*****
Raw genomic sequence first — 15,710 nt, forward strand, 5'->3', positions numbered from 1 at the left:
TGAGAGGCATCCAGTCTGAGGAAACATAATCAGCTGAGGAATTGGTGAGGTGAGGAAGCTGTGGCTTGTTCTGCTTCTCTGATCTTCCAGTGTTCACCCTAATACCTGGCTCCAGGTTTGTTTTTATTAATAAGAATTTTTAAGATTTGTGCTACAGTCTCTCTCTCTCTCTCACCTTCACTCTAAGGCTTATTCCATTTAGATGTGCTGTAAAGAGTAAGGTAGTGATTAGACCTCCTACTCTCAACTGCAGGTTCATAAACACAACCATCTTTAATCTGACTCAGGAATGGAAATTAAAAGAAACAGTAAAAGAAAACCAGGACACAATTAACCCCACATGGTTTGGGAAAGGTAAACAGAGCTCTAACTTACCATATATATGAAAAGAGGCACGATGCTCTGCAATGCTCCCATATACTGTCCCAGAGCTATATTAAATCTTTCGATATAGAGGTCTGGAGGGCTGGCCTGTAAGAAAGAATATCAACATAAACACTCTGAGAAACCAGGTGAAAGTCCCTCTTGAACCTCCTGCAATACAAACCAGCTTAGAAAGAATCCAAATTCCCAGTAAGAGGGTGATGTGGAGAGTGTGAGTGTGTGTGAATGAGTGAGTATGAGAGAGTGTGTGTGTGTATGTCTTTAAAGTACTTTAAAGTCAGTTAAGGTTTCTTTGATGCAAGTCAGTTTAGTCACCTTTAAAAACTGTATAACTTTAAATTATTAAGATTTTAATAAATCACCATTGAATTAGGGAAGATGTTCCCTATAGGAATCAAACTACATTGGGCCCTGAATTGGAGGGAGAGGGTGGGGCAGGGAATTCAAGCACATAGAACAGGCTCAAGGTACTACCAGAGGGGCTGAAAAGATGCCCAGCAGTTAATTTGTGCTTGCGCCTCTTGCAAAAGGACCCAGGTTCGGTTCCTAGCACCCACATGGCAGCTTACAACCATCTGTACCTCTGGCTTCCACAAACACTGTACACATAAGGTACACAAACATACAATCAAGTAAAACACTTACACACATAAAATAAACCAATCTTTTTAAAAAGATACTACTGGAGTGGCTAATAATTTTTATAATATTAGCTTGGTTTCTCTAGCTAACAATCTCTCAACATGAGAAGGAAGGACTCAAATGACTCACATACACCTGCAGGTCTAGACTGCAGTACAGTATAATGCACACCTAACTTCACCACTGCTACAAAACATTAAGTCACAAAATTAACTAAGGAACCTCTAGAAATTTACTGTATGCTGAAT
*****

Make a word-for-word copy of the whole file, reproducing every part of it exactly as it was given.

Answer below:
Raw genomic sequence first — 15,710 nt, forward strand, 5'->3', positions numbered from 1 at the left:
TGAGAGGCATCCAGTCTGAGGAAACATAATCAGCTGAGGAATTGGTGAGGTGAGGAAGCTGTGGCTTGTTCTGCTTCTCTGATCTTCCAGTGTTCACCCTAATACCTGGCTCCAGGTTTGTTTTTATTAATAAGAATTTTTAAGATTTGTGCTACAGTCTCTCTCTCTCTCTCACCTTCACTCTAAGGCTTATTCCATTTAGATGTGCTGTAAAGAGTAAGGTAGTGATTAGACCTCCTACTCTCAACTGCAGGTTCATAAACACAACCATCTTTAATCTGACTCAGGAATGGAAATTAAAAGAAACAGTAAAAGAAAACCAGGACACAATTAACCCCACATGGTTTGGGAAAGGTAAACAGAGCTCTAACTTACCATATATATGAAAAGAGGCACGATGCTCTGCAATGCTCCCATATACTGTCCCAGAGCTATATTAAATCTTTCGATATAGAGGTCTGGAGGGCTGGCCTGTAAGAAAGAATATCAACATAAACACTCTGAGAAACCAGGTGAAAGTCCCTCTTGAACCTCCTGCAATACAAACCAGCTTAGAAAGAATCCAAATTCCCAGTAAGAGGGTGATGTGGAGAGTGTGAGTGTGTGTGAATGAGTGAGTATGAGAGAGTGTGTGTGTGTATGTCTTTAAAGTACTTTAAAGTCAGTTAAGGTTTCTTTGATGCAAGTCAGTTTAGTCACCTTTAAAAACTGTATAACTTTAAATTATTAAGATTTTAATAAATCACCATTGAATTAGGGAAGATGTTCCCTATAGGAATCAAACTACATTGGGCCCTGAATTGGAGGGAGAGGGTGGGGCAGGGAATTCAAGCACATAGAACAGGCTCAAGGTACTACCAGAGGGGCTGAAAAGATGCCCAGCAGTTAATTTGTGCTTGCGCCTCTTGCAAAAGGACCCAGGTTCGGTTCCTAGCACCCACATGGCAGCTTACAACCATCTGTACCTCTGGCTTCCACAAACACTGTACACATAAGGTACACAAACATACAATCAAGTAAAACACTTACACACATAAAATAAACCAATCTTTTTAAAAAGATACTACTGGAGTGGCTAATAATTTTTATAATATTAGCTTGGTTTCTCTAGCTAACAATCTCTCAACATGAGAAGGAAGGACTCAAATGACTCACATACACCTGCAGGTCTAGACTGCAGTACAGTATAATGCACACCTAACTTCACCACTGCTACAAAACATTAAGTCACAAAATTAACTAAGGAACCTCTAGAAATTTACTGTATGCTGAAT